University of Dundee

Biophysical and biochemical characterization of fungal biominerals

Biomineralization refers to the collective processes by which organisms form minerals. For microbes, most examples of biologically-induced biomineralization result from activities of the organisms themselves, such as redox transformations of metals, sorption phenomena, and metabolic activities where metabolites, e.g. oxalate, respiratory CO2, and sulfide, precipitate metals in the cellular microenvironment. Because of their small particle size and reactive functional groups, biominerals have catalytic and other properties in nanoparticle, crystalline and colloidal forms. These include dramatic properties of sorption and nucleation of other ions and chemicals, redox catalysis, and antimicrobial effects. These potent qualities are directly relevant to development of novel bioengineered materials for structural, technological, environmental and other purposes. Fungi are increasingly recognised as major geoactive agents. Their natural roles are intimately associated with metal-and mineral transformations, including biomineralization, and the branching growth form can provide a manipulatable template for biomineral production. Biominerals and biometal(loid)s can be obtained in crystalline, colloidal, nano- and microparticulate forms, as pure preparations or in association with biomass.

 

There is growing interest in the nature and properties of biominerals, as well as the application of microbial bioprocessing approaches for recovery of metals and other elements from industrial leachates or process streams within environmental biotechnology. This is because most traditional physical and chemical methods for metal recovery are highly energy-intensive and bioprocessing is seen as an attractive energetically-economical approach. Biomineralization is clearly one approach that results in element removal from solution, and fungi are particularly amenable to growth in bioreactors where their metabolic properties could be exploited for this purpose. However, research is extremely limited in this relatively new field, and there has been little that seeks to explore the potential of fungal systems in biomineral formation, or indeed thoroughly characterise novel mycogenic biominerals to take these findings into new areas of understanding and exploitation. Such biominerals may also be formed from rare valuable elements that have received, as yet, scant research attention in environmental biotechnology.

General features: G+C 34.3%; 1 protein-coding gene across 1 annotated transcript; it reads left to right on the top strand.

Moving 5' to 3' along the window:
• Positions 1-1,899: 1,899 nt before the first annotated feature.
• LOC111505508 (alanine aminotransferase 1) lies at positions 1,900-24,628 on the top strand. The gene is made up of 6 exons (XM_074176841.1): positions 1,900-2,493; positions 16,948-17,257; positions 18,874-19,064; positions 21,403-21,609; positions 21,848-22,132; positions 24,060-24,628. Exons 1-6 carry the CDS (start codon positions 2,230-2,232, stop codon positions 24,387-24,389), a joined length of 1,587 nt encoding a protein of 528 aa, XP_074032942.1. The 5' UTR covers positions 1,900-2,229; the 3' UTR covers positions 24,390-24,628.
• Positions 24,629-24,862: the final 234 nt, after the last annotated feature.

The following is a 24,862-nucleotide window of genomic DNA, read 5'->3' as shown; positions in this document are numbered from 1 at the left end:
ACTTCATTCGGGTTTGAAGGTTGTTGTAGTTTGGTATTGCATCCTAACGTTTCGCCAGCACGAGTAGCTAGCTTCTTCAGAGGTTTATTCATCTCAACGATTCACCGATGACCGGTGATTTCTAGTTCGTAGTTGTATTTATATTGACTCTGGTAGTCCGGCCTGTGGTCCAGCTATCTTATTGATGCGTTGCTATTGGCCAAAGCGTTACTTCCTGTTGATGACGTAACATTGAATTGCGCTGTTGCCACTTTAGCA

Biomineralization by fungi is the theme of this interdisciplinary research project with the main objectives being to:

(a) use geoactive fungal strains to produce novel biominerals in colloidal, microparticulate and biomass-associated forms, including those derived from rare metallic and metalloid elements

(b) to characterise physico-chemical and biological properties of biominerals and biometal(loid)s using state-of-the-art particle manipulation technology as well as bulk phase approaches. (These approaches will be developed by the 2nd Supervisor, Dr McGloin, from physics and will also allow further development of collaboration with Dr Robert Thomson at Heriot-Watt University to produce laser written microfluidic chips with integrated optical traps, with a view to producing powerful new biomineralization analysis devices).

(c)  to assess purified biomineral/biometal(loid)s, or biomass-biomineral composites, for key properties in the context of impact and application in novel industrial biotechnology.